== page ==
County's suit over pot laws to proceed
June 09, 2006
Leslie Wolf Branscomb, San Diego Union TribuneSan Diego County's lawsuit against state medical marijuana laws will be allowed to proceed, a Superior Court judge ruled yesterday.
The county Board of Supervisors voted late last year to sue the state over its laws that permit the use of medical marijuana and require counties to issue identification cards to users. The county contends that those laws are in direct conflict with federal drug laws prohibiting any possession or use of marijuana.The county is also suing the San Diego chapter of the National Organization for the Reform of Marijuana Laws, or NORML, because it threatened to sue the county if the supervisors didn't begin implementing the state law that requires the identification cards and a database of users to be created and maintained by the county.
Many California counties are complying with the identification card law, which went into effect in 2004. That statute was enacted because controversy had arisen over who was allowed to possess medical marijuana, which was legalized by state voters when they passed the Compassionate Use Act 10 years ago.
But two counties, San Bernardino and Merced, have joined in the San Diego County lawsuit, seeking clarification as to whether federal laws pre-empt state laws.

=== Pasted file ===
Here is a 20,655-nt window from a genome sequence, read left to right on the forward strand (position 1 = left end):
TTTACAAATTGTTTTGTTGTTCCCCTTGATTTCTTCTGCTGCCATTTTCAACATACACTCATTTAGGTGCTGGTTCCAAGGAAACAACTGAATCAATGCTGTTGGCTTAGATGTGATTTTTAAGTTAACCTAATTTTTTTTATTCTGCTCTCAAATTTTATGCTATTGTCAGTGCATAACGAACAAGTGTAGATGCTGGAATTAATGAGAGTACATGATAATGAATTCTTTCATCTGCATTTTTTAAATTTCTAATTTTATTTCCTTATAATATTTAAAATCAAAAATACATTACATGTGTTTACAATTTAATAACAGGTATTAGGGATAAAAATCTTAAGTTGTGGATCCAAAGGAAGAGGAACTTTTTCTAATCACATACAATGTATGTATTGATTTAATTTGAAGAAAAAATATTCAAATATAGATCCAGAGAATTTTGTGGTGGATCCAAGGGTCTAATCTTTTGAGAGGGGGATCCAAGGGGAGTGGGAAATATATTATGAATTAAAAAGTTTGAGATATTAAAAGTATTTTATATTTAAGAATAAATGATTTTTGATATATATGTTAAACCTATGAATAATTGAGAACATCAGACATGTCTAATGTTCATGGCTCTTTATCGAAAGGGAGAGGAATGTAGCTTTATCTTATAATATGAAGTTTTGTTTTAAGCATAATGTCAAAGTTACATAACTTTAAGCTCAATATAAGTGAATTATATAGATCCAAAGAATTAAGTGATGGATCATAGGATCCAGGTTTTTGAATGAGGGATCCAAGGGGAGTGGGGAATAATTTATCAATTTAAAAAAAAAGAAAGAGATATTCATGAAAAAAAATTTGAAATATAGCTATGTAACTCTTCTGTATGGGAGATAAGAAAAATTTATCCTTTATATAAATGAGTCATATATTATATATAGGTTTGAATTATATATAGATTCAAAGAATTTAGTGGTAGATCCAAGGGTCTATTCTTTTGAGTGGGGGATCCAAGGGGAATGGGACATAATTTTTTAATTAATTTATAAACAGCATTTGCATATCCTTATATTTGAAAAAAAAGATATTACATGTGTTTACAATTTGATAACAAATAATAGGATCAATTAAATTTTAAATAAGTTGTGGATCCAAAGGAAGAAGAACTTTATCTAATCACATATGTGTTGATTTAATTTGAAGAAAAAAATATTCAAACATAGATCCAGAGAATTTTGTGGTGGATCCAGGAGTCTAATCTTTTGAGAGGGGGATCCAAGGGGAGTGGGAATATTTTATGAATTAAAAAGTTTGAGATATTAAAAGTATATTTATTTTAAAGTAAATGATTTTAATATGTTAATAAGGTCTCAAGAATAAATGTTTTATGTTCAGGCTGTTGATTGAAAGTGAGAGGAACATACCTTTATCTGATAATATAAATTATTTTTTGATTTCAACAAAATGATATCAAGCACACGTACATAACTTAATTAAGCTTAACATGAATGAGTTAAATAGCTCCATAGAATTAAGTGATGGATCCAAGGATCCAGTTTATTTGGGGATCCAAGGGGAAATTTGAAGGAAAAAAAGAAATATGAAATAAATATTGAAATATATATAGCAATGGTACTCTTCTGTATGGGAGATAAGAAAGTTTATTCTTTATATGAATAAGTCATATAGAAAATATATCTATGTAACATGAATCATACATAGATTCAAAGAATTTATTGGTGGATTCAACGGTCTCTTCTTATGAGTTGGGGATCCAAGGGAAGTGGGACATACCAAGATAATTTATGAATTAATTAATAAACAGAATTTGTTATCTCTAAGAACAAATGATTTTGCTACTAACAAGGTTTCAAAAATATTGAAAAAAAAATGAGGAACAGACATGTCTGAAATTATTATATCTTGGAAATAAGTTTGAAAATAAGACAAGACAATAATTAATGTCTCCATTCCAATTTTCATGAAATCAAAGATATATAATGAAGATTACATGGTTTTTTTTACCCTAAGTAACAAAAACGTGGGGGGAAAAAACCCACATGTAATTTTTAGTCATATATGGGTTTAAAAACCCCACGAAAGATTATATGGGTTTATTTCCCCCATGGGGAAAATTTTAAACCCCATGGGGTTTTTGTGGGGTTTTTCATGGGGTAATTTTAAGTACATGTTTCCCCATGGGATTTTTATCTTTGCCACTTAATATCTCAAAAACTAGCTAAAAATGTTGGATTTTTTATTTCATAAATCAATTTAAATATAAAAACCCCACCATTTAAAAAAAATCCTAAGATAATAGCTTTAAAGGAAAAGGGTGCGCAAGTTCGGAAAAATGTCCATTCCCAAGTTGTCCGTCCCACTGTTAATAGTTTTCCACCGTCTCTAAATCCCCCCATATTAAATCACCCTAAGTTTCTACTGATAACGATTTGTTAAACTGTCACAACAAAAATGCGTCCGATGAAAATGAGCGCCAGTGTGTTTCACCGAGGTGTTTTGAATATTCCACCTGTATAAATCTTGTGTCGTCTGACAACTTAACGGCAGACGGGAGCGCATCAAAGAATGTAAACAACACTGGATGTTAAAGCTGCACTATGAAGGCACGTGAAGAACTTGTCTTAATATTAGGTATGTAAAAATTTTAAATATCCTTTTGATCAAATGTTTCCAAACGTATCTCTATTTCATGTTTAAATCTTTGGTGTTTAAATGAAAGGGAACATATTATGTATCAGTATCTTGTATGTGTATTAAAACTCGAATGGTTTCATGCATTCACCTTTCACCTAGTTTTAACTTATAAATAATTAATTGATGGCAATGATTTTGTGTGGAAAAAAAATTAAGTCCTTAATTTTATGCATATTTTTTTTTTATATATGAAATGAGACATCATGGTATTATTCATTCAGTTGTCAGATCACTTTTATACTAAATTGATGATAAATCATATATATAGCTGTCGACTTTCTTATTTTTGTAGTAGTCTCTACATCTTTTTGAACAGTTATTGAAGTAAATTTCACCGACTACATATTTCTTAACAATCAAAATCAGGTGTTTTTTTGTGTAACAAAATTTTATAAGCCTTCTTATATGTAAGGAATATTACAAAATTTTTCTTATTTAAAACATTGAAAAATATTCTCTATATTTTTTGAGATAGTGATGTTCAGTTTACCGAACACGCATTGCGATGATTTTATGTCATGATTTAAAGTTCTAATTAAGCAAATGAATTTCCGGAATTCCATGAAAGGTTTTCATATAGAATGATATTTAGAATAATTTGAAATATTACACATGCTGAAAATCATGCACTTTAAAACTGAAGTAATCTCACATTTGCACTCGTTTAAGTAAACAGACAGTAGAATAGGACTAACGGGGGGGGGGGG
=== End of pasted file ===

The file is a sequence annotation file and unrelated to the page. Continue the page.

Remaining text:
Senior Deputy County Counsel Thomas Bunton argued that local governments may challenge state laws that are in conflict with federal statutes.
“The state has taken the position that those are legitimate laws,” Bunton said. “The county has taken the position that those laws are unenforceable.”
The defendants had asked the case be dismissed, saying there weren't sufficient legal grounds to sue, and the time wasn't right because there was no “imminent harm” to the county.
Superior Court Judge William R. Nevitt Jr. disagreed. After hearing arguments from four of the five lawyers involved in the case, Nevitt ruled that the case should proceed.
In his ruling, Nevitt said the county is not precluded from challenging state law. He also ruled that the merits of the county's claims were not at issue at this time – only whether the case had reason to go forward.
The defendants have 10 days to file a response.
After the hearing, medical marijuana advocates vowed to continue fighting.
Mark Bluemel, a lawyer for NORML, said NORML shouldn't even be a party to the suit. People should be able to question the supervisors without being sued, he said.
“The county is really hurting the patients,” Bluemel added. “It's picking and choosing what laws it wants to follow.”
Kris Hermes of the Oakland-based Americans for Safe Access said his group will join in the lawsuit on behalf of medical marijuana-using patients.
“We're confident the federal law does not pre-empt the state's medical marijuana law, that's the bottom line,” Hermes said.